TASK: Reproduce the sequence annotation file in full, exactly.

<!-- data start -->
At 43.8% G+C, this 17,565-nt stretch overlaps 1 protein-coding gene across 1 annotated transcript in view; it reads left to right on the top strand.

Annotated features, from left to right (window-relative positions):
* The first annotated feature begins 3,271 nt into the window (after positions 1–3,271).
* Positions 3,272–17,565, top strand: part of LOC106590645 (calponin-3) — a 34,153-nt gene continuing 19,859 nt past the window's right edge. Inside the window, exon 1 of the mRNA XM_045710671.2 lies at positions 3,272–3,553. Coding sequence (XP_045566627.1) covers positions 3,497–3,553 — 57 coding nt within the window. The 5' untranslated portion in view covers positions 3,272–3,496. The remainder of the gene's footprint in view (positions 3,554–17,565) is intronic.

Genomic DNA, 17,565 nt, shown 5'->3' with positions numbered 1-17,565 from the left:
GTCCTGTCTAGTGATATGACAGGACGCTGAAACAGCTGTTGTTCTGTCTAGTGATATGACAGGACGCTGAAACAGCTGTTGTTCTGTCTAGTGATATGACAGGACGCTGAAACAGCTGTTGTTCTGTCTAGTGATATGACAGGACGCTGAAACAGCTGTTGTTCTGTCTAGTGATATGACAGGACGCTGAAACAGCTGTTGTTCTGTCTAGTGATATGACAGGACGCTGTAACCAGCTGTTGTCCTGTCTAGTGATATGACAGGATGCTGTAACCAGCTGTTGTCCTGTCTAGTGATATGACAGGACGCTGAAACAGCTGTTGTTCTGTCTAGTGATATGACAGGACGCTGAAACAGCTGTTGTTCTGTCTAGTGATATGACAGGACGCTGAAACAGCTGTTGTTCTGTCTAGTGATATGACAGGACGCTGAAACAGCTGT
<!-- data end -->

At 43.8% G+C, this 17,565-nt stretch overlaps 1 protein-coding gene across 1 annotated transcript in view; it reads left to right on the top strand.

Annotated features, from left to right (window-relative positions):
* The first annotated feature begins 3,271 nt into the window (after positions 1–3,271).
* Positions 3,272–17,565, top strand: part of LOC106590645 (calponin-3) — a 34,153-nt gene continuing 19,859 nt past the window's right edge. Inside the window, exon 1 of the mRNA XM_045710671.2 lies at positions 3,272–3,553. Coding sequence (XP_045566627.1) covers positions 3,497–3,553 — 57 coding nt within the window. The 5' untranslated portion in view covers positions 3,272–3,496. The remainder of the gene's footprint in view (positions 3,554–17,565) is intronic.

Genomic DNA, 17,565 nt, shown 5'->3' with positions numbered 1-17,565 from the left:
GTCCTGTCTAGTGATATGACAGGACGCTGAAACAGCTGTTGTTCTGTCTAGTGATATGACAGGACGCTGAAACAGCTGTTGTTCTGTCTAGTGATATGACAGGACGCTGAAACAGCTGTTGTTCTGTCTAGTGATATGACAGGACGCTGAAACAGCTGTTGTTCTGTCTAGTGATATGACAGGACGCTGAAACAGCTGTTGTTCTGTCTAGTGATATGACAGGACGCTGTAACCAGCTGTTGTCCTGTCTAGTGATATGACAGGATGCTGTAACCAGCTGTTGTCCTGTCTAGTGATATGACAGGACGCTGAAACAGCTGTTGTTCTGTCTAGTGATATGACAGGACGCTGAAACAGCTGTTGTTCTGTCTAGTGATATGACAGGACGCTGAAACAGCTGTTGTTCTGTCTAGTGATATGACAGGACGCTGAAACAGCTGT